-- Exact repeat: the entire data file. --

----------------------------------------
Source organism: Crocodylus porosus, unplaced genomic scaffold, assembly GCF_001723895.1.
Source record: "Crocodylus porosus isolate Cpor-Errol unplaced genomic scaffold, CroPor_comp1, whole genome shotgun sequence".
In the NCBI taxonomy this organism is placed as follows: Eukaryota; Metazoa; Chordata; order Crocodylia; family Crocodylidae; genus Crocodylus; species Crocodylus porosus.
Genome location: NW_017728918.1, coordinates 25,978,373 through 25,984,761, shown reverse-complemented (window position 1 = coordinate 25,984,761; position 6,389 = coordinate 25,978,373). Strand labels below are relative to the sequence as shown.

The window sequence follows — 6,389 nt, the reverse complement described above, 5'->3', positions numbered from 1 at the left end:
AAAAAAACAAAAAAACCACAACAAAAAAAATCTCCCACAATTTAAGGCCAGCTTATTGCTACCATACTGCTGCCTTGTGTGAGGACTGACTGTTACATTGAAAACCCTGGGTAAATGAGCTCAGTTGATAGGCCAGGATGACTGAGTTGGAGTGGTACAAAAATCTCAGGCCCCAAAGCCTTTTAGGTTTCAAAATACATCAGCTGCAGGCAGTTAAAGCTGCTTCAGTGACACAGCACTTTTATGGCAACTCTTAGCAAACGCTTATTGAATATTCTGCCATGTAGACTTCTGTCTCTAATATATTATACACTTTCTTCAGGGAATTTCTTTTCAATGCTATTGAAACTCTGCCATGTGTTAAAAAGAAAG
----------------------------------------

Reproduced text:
Source organism: Crocodylus porosus, unplaced genomic scaffold, assembly GCF_001723895.1.
Source record: "Crocodylus porosus isolate Cpor-Errol unplaced genomic scaffold, CroPor_comp1, whole genome shotgun sequence".
In the NCBI taxonomy this organism is placed as follows: Eukaryota; Metazoa; Chordata; order Crocodylia; family Crocodylidae; genus Crocodylus; species Crocodylus porosus.
Genome location: NW_017728918.1, coordinates 25,978,373 through 25,984,761, shown reverse-complemented (window position 1 = coordinate 25,984,761; position 6,389 = coordinate 25,978,373). Strand labels below are relative to the sequence as shown.

The window sequence follows — 6,389 nt, the reverse complement described above, 5'->3', positions numbered from 1 at the left end:
AAAAAAACAAAAAAACCACAACAAAAAAAATCTCCCACAATTTAAGGCCAGCTTATTGCTACCATACTGCTGCCTTGTGTGAGGACTGACTGTTACATTGAAAACCCTGGGTAAATGAGCTCAGTTGATAGGCCAGGATGACTGAGTTGGAGTGGTACAAAAATCTCAGGCCCCAAAGCCTTTTAGGTTTCAAAATACATCAGCTGCAGGCAGTTAAAGCTGCTTCAGTGACACAGCACTTTTATGGCAACTCTTAGCAAACGCTTATTGAATATTCTGCCATGTAGACTTCTGTCTCTAATATATTATACACTTTCTTCAGGGAATTTCTTTTCAATGCTATTGAAACTCTGCCATGTGTTAAAAAGAAAG